“You had it all planned!” She yelled and I ignored the curious glares sticking in my back. Then her voice went soft and sweet and sorry. Why was she sorry? Damned if I knew. “Allie, I’m going whether you support me or not”.
“How can I?” I begged her like a fool. Too selfish to let her go, too in love with her to say anymore. Maybe, I thought, if I told her I couldn’t let her do such a stupid thing with her life, she’d come flying into my arms. How wrong I was.
“After all that…” She whispered it. But it came out loud and clear. Before I could stutter out another word, she pulled away from me. I couldn’t move, I remember. I was frozen in place, soaking wet, watching her waddle away from the park and into the neighborhood in which we lived. I think I called out to her, maybe. I don’t know. I don’t even remember walking home. All I remember is falling into my mom’s arms as I sobbed like I had the day I met Grace. Skinned knee trying to Rollerblade in the park where she cleaned the blood away with her water bottle. Later she held my hand down the smallest ramp. I was a kid sure, but I loved her then, too. I crumpled into myself and became a child without her candy. And I lived like that for a while, more than I care to admit. I was mad at the candyman instead the kid who didn’t hold onto their sweet well enough.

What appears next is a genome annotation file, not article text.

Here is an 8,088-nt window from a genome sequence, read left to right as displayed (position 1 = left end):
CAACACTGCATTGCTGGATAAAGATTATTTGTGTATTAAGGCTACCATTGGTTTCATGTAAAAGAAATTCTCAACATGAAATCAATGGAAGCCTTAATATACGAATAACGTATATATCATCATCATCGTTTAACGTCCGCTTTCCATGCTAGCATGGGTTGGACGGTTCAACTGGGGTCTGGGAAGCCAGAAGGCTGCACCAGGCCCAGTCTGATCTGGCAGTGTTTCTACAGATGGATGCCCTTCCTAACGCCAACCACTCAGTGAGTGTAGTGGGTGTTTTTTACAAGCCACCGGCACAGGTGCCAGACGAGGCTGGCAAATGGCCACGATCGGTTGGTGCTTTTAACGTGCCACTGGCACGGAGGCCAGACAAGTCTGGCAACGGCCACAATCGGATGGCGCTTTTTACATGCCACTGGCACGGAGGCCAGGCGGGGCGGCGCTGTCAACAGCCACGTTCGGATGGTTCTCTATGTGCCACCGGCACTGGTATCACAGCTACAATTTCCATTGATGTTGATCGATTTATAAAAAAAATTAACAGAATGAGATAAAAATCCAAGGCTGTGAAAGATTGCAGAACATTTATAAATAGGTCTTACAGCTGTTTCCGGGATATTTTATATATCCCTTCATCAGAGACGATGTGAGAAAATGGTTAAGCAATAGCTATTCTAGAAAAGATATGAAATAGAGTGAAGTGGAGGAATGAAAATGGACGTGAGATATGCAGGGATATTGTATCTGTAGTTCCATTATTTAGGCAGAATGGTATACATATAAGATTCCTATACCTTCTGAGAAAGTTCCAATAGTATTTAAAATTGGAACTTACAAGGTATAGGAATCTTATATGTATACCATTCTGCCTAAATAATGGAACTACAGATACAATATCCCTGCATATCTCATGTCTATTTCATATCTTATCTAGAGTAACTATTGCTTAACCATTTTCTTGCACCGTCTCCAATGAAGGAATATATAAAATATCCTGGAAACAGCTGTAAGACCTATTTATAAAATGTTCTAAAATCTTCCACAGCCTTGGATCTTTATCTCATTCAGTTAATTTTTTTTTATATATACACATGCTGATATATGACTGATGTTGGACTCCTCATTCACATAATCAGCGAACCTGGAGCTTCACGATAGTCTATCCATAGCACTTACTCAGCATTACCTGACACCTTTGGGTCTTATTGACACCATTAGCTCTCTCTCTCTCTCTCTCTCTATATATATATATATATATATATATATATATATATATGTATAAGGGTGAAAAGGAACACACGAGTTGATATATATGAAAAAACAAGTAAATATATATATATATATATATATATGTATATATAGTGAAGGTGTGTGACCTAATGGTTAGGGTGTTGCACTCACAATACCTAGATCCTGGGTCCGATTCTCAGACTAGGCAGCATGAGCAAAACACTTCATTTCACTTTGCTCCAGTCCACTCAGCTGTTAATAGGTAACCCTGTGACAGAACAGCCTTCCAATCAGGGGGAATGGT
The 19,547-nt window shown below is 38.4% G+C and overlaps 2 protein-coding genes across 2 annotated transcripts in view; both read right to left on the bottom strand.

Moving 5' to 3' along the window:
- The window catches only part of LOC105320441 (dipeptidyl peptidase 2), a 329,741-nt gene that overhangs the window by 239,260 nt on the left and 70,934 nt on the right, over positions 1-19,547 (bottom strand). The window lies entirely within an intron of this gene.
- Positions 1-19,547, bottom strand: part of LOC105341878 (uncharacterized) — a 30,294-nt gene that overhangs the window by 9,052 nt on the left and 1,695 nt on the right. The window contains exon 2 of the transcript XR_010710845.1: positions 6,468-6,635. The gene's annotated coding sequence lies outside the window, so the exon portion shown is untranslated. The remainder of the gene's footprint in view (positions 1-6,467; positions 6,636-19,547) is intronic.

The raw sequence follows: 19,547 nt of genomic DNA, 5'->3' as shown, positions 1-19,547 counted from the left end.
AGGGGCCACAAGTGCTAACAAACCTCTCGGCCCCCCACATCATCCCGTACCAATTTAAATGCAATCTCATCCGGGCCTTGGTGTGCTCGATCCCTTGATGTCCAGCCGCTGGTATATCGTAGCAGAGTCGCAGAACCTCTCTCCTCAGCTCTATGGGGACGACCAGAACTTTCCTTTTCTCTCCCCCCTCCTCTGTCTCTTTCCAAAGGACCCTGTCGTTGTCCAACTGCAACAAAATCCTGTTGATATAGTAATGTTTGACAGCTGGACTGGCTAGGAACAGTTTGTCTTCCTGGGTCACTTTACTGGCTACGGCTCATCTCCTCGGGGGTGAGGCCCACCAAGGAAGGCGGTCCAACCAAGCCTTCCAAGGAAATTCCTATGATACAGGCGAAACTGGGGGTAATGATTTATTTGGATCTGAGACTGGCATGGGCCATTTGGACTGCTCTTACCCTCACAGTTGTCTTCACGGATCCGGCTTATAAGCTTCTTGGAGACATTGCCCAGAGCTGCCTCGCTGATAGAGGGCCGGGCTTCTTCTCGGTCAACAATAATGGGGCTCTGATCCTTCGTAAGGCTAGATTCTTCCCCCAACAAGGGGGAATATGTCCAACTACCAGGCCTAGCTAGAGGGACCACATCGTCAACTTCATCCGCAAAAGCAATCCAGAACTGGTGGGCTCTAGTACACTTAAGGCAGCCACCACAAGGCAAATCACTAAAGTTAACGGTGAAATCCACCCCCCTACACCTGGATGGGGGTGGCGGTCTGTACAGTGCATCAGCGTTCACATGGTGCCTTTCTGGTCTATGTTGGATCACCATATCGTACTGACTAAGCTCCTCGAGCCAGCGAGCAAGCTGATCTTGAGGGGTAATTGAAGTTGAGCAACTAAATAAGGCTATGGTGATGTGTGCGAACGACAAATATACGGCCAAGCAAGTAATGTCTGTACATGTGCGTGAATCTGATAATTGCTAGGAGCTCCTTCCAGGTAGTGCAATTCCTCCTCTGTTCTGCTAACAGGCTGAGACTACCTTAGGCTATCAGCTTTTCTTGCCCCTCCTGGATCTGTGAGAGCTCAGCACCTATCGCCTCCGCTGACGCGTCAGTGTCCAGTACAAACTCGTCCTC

Over the years I didn’t even try to call her. She never tried to call me, either. Well, maybe she did but I met a lot of bad people and changed my number too many times to count. But that’s not important. What you need to know is, we never spoke again. We were both fools. Scratch that. I was the fool. I sometimes wonder if she knew I’d purposely travel out of my way to spy on her in the base yard during boot camp until I lost track of her when she was transferred. I still talk to her mama sometimes. She’s a good lady, unlike my own.
And that’s that, really. I mean…she died; yeah. Of course, she did. Everything I screamed at her the day she told me she was joining the army, happened. The whole getting shot and killed, thing. I found out through other friends that Grace had been put on active duty. I wept then. I found out from a letter of condolences and an “invitation” to her funeral that she was gone. I didn’t shed a tear when I read it, strangely. Instead, the wind was knocked out of me and I had to sit down. I debated going, trying to put the distance between us, behind me…but I went. And I wept, finally. I wept for the girl I never stopped loving. But the hell of the whole damn thing is how I recall that day so vividly, gazing at the picture of her in her uniform, sitting on her still white coffin. Her pretty black curl sticking out of her hat defiantly. I wept and I wailed. Because I didn’t know her anymore. I didn’t know the Grace in the picture. I only had her there, in the crummy public pool, mouth against my neck while she tried to tell me she loved me and that she was leaving Chicago, not leaving me. Because I was the biggest dumbass in the world. She loved me. She loved me. And I crushed her. 18-year-old me broke her heart thinking of myself and only myself in a moment that she needed me the most. I could have been there, at her coffin, weeping for the passing of the love of my life. The girl of whom I waited for between the leaves, to tell her how much I loved her, how much I always would when she left again. It wouldn’t hurt any less, hell… but I’d at least have the memories of her soft kisses on my lips, rather than the cold wood under my fingertips.
A short story done in first person reminiscent. Rough and only skimmed for editing a couple times. Apologies for any errors and please enjoy!
© Audrey Rosengreen, 2019